"Our investigation of the hot water boiler related building fire did not evidence a mechanical failure of the boiler unit. The preponderance of evidence suggested that the build-up of rust, scale and deposits upon the heat exchanger led to a flame rollout condition. In that situation, the exhaust gases within the combustion chamber become blocked from ascending up the chimney as desired. The heated gases then flow out of the burner chamber into the surrounding area. Flammable materials stored near the boiler ignited resulting in the destruction of the building. The 20 yr old boiler was equipped only with water temperature sensors. The flame rollout and resulting “hostile” fire quickly occurred, before the water sensors could initiate a safety shut down of the boiler. 
It is common for a boiler heat exchanger to form rust, scale and deposits over time. The build- up reduces heat transfer efficiency, and causes the boiler to work harder to provide the required heat. This causes undue wear on motors, blowers and controls with resulting higher operating costs.  As a preventive measure, cleaning of the combustion chamber heat exchanger should be regularly performed. Often, a scraper or stiff brush is pushed through the exchanger unit to debride the unwanted deposits. The loosened material is then vacuumed from the bottom of the fire chamber. With restored boiler efficiency, performance is improved and lower operating costs enjoyed. 
Due to the “hostile” ensuing building fire, the boiler was damaged beyond restoration to service. Depending upon the extent of the flame rollout, modest damage to wiring or controls can occur taking down the system, escalating on to full destruction of the boiler system. In the event of a safety shut down, ensuing damage, such as freezing of other mechanicals and product during the heating season, can escalate damages both to equipment and associated business income losses. Preventive maintenance remains a primary expense control measure."
The main point here in this story is that if you take out the exposure presented by the proximity of the combustible material to the boiler, this loss would have been contained to the one piece of equipment. However, due to poor housekeeping, the fire expanded to the entire inner structure causing a massive amount of damage.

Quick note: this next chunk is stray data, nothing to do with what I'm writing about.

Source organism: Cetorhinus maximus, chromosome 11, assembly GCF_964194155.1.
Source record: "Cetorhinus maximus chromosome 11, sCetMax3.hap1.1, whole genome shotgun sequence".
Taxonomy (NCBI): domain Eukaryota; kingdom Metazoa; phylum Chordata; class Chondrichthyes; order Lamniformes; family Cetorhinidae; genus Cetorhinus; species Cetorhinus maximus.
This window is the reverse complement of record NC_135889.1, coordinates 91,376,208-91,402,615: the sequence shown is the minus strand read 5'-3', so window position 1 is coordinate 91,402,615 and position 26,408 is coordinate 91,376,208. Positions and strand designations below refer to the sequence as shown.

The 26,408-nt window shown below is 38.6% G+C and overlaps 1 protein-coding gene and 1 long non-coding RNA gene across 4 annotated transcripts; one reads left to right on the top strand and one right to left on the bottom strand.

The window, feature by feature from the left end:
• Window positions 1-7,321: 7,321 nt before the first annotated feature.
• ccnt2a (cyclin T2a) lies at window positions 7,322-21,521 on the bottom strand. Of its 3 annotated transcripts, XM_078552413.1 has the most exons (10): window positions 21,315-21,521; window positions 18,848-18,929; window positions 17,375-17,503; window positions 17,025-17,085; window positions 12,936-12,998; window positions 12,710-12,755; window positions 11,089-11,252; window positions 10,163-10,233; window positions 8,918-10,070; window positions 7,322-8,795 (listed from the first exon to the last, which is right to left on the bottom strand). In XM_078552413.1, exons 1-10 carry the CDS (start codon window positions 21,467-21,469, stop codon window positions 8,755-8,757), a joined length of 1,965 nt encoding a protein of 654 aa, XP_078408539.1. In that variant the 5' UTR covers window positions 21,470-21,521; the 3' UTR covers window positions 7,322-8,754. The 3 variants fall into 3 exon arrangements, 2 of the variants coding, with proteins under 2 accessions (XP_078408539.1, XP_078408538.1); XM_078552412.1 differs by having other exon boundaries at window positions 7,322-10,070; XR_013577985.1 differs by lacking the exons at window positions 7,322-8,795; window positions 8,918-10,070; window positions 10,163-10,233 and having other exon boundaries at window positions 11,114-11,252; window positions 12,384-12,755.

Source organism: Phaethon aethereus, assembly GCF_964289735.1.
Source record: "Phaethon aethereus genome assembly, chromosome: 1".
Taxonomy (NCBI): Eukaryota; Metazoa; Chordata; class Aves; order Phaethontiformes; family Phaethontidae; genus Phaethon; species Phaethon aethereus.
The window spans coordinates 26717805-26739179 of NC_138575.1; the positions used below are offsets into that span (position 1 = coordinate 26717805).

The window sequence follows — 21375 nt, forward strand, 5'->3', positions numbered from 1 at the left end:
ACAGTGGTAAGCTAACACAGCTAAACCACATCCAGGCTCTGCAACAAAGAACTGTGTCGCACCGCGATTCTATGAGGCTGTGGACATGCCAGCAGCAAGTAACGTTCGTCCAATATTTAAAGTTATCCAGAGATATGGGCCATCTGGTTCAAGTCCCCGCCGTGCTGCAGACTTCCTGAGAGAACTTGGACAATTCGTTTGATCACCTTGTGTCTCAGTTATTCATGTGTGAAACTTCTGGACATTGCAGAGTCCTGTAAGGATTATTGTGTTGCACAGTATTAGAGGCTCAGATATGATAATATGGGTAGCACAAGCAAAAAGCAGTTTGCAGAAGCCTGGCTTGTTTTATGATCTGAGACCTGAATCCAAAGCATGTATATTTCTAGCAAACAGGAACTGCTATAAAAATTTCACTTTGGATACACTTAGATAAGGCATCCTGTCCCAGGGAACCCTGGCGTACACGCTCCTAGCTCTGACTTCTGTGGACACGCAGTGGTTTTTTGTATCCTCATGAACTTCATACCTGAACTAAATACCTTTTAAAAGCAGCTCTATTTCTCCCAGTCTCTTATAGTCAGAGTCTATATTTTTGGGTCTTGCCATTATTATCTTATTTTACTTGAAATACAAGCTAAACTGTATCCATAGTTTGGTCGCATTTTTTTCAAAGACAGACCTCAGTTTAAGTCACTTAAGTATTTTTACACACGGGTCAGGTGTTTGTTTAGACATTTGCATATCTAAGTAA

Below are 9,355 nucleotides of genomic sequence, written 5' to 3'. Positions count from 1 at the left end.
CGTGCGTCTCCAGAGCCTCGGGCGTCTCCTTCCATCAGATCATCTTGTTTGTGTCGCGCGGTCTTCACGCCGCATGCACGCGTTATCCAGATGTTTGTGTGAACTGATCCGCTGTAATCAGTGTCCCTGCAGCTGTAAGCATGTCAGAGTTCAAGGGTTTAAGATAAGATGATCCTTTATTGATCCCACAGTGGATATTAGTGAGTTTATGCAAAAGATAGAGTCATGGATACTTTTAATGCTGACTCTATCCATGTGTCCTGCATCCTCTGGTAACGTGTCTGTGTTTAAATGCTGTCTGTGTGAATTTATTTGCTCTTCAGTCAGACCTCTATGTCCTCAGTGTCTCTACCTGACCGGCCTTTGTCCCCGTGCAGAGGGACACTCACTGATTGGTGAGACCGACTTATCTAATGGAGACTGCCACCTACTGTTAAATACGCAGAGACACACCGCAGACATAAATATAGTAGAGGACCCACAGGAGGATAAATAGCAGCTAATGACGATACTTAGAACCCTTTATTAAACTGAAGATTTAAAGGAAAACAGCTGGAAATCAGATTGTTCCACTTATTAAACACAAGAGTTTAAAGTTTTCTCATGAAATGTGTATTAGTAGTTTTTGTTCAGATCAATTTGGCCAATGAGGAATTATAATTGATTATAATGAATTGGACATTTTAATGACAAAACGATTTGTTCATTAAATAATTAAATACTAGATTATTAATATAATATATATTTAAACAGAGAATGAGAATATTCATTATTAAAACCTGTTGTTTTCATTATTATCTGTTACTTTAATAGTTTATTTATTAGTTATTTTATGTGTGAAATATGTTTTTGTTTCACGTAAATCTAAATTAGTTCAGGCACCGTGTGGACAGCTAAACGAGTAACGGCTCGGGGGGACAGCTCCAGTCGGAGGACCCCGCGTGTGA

As you can see in the outside photo, it doesn't look like much damage. But, when you add up everything that was effected, it comes up to well over $300,000. The cost to replace the boiler would have been around $15,000. Not to mention, to put in a new boiler would have been a fraction of the time that it is taking to repair everything necessary to get this location back up and running.
Ask any operator that has experienced a fire loss and they will tell you the mental challenges are overwhelming. All this stress could have been avoided with simple housekeeping practices.
Another example was reported in an article on August 7 2012 by Professional Carwashing & Detailing.  The improper storage of a gas container in the equipment room caused a fire ignited by the flame from a hot water boiler.
In both instances, it was fortunate that no employees were injured. The smoke from these fires is often so thick that it can quickly incapacitate anyone caught in the equipment room when the loss occurs.  Toxic fumes from the burning of the chemicals can also be a big risk.
Proper maintenance of machinery and good housekeeping is often talked about. We are all busy and in the real world keeping up with what we know we should do is not always easy. However, these are only a few examples of the consequences of letting it get away from us. I know you will agree that it is time to stop talking and enforce a plan to properly maintain your car wash equipment and keep the equipment room clear!
Remember, a safe wash protects people and profits!!